Are you bored with what you’re eating?

“A few months ago I was on a roll with healthy eating, and I was feeling so good and losing weight. But I got bored eating the same foods all the time, I couldn’t stick with it. Now I’m trying to get back on track…”

But our brain likes routine and is good at creating habits. It desires efficiency and these habits save us time and energy later. 

So why is this such a problem when it comes to healthy eating?

Consider your everyday routines. Some are so automatic you do them almost without thinking, like brushing your teeth, driving a certain route to work, brewing coffee, or saying grace before a meal. You probably think of these as necessary, not boring.

Other habits require more planning but because you’ve made it part of your routine, you don’t need to exert a lot of effort. This is the case if you exercise regularly. You never ask “should I?” You simply schedule it and do it. Likewise, getting dressed in the morning is automatic, but depending on the degree of pre-planning it may take more or less time. Again, boring isn’t a concern.

Then there are habits we want to stop, but because we’ve been doing them for so long it takes time and effort to undo them.  For some, coming home every night and drinking wine fits that category. You get home from work which triggers the thought “it’s been a busy day and wine relaxes me.” No planning needed. And I’ve never heard someone say “I’m so bored with drinking wine.” 

So why, when implementing a new routine of healthy eating do we use the “boring” excuse? 

healthy eating
Photo by Karolina Grabowska:

Because when you start on the path of planning, preparing and eating healthy food, it takes more time and energy. And maybe you’re not eating many of the foods you used to eat that give you a dopamine high, and you miss that.  

Understand this: your primitive brain will use any means it can to seek pleasure, avoid pain and create ease. A new healthy eating routine is the opposite! It’s  just the thing your toddler brain doesn’t want you to follow through with.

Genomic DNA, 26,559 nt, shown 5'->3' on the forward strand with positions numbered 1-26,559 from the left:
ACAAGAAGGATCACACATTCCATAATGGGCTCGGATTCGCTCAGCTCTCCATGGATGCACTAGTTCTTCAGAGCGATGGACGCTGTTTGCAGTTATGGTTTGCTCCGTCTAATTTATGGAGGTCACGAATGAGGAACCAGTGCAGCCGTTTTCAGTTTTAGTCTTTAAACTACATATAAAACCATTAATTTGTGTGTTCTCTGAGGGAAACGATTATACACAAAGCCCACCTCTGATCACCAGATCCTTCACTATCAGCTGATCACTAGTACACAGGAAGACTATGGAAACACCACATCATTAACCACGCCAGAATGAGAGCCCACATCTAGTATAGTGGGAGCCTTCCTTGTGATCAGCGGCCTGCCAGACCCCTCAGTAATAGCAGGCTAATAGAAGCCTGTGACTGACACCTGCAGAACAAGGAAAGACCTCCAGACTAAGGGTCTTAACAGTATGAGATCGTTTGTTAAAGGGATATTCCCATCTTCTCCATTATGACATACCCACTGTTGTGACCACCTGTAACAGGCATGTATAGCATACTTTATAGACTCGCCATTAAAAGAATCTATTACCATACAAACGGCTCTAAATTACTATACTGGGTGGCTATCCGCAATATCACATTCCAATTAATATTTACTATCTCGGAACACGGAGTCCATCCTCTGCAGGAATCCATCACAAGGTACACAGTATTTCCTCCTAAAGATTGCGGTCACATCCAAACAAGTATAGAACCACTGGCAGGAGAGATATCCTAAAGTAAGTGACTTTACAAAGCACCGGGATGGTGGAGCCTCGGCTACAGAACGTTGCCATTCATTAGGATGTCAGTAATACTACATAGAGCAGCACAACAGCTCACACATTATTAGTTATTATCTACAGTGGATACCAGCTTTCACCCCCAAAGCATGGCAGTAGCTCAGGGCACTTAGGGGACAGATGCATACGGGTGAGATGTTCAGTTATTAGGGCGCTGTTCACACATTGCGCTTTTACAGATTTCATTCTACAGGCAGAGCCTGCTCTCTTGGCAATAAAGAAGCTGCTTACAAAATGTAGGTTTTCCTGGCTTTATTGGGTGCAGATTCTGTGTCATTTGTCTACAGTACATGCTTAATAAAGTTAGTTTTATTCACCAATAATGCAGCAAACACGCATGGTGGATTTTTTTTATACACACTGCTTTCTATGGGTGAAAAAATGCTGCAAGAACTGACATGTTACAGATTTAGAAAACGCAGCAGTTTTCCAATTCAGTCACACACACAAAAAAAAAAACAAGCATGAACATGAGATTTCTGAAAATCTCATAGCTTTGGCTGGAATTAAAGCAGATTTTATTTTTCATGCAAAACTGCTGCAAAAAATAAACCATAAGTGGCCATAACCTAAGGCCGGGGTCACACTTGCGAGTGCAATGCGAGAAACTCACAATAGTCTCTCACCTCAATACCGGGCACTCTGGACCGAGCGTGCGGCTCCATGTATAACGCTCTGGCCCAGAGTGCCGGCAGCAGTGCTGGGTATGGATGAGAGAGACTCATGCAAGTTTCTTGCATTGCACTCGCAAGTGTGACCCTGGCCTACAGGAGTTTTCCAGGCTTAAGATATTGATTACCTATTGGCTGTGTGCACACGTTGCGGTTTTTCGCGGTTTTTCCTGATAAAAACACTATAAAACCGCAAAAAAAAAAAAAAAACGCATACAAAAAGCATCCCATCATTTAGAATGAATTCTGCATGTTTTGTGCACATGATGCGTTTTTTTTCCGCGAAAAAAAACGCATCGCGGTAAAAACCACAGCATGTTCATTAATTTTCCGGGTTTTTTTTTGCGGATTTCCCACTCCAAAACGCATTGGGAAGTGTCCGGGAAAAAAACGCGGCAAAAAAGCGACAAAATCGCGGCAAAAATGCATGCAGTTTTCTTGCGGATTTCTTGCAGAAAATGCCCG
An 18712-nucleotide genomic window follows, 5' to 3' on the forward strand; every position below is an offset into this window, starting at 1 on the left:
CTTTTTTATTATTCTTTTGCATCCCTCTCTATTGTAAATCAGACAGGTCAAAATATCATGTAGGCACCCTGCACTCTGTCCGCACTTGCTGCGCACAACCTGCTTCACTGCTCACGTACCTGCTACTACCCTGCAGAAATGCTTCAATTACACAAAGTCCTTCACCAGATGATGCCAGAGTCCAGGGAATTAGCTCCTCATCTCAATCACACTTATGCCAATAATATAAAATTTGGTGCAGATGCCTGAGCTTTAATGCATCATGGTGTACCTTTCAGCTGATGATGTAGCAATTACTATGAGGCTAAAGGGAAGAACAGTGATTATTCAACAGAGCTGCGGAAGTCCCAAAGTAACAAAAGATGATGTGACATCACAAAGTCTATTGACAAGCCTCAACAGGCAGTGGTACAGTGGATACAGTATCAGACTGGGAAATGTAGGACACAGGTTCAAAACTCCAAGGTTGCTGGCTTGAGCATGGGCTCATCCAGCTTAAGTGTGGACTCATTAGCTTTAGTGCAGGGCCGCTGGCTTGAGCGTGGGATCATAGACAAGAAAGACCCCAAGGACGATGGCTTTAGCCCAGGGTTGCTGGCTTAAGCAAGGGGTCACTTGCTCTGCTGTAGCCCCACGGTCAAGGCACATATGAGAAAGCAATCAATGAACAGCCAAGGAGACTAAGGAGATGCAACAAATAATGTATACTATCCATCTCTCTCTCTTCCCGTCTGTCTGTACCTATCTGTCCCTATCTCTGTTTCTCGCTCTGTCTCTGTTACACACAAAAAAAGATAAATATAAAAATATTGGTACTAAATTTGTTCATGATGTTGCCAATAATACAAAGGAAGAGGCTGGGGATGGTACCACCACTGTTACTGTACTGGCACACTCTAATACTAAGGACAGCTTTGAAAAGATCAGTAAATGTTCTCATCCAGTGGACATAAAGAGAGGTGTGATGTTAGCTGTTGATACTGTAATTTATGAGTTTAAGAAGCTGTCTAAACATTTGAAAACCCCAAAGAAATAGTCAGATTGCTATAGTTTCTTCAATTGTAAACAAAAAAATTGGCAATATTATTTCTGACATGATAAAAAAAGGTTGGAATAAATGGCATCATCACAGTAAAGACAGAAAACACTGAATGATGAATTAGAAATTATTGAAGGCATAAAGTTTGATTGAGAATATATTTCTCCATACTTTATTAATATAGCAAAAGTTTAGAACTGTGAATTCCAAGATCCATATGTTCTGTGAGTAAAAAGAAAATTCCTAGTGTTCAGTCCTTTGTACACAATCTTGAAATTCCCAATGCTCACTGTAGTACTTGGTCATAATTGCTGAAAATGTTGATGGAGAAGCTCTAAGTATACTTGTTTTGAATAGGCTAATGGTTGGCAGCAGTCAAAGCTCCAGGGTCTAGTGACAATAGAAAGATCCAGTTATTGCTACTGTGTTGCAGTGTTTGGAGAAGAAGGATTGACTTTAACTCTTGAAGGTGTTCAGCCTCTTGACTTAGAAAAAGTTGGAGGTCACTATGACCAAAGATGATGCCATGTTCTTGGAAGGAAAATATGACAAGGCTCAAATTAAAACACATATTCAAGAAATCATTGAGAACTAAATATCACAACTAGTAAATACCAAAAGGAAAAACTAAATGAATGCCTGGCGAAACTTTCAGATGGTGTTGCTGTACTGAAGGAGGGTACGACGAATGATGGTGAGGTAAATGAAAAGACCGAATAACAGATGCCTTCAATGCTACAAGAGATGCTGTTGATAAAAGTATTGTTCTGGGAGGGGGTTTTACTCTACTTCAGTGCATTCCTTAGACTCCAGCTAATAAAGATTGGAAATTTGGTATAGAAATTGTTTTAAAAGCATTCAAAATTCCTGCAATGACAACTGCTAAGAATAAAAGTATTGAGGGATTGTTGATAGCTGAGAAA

When this thought about the food being boring comes up, pause and sit with it. Remind yourself that your routines are FOR you. They are not punishment. Of course you want your eating plan with healthy foods that you enjoy. When you do that, the adult part of your brain can calm down the toddler and follow through, as planned. I like to think of routines as brilliant, not boring. It’s how I get so much done everyday and achieve my most important goals.

Do you like the consequences of procrastination?

Have you experienced the consequences of procrastination? For example, did you ever procrastinate in school? Like, rather than read and study the class materials throughout the semester, it came down to a 48-hour cram fest to see how much you could retain and regurgitate once you had a No. 2 pencil in hand? Yeah, I did that once or twice…

Think about the focus of cramming. It’s to pass the test. Then, consider what likely does NOT happen? The purpose of school to begin with: life-long learning, increasing intellect and skills for a particular purpose.

So, the consequence of procrastination, and then cramming, might have been a decent, maybe even good, grade on a test, but we also short-change ourselves. We take the quick win over the long-term gain.

What happens if someone approaches weight loss like a test? She does a cleanse, fast, diet…anything to lose weight quickly. And because “cramming” for weight loss is unsustainable, she reverts back to old habits and the weight comes back.

Did you procrastinate in school? Like, a 48-hour cram fest for a test? What happens when you approach weight loss like that test?
Photo by Ben Mullins on Unsplash

Lasting weight loss is a side effect of day-in-and-day-out healthy habits: of mindful, healthy eating, of moving and strengthening your body, of getting proper rest, of managing stress… a lifestyle of wellness. It’s like consistently studying and applying the knowledge learned in a class to grow intellectually.

But expecting weight loss to be the first thing that happens when you implement a new exercise program or change your eating habits. That’s short-term thinking that ends – usually – in disappointment. (There IS one kind of short-term thinking I recommend! I talk about it here.)

Instead, what if you made the decision that you’re “in” no matter what? Then NOT losing a pound on day one, or any other day, isn’t a reason to quit or to beat yourself up. What if you focused on what you’re doing to get the result? And what if you worked on your mindset to produce the actions that will ultimately get you the results that you want? That’s where the magic happens, right?

Are the consequences of procrastination worth it? Ultimately, you need to decide. Be clear on which side effects you want: quick weight loss that comes back as fast as it went, or a lifetime of feeling free and being in control, able to maintain your ideal weight.

It is that simple.

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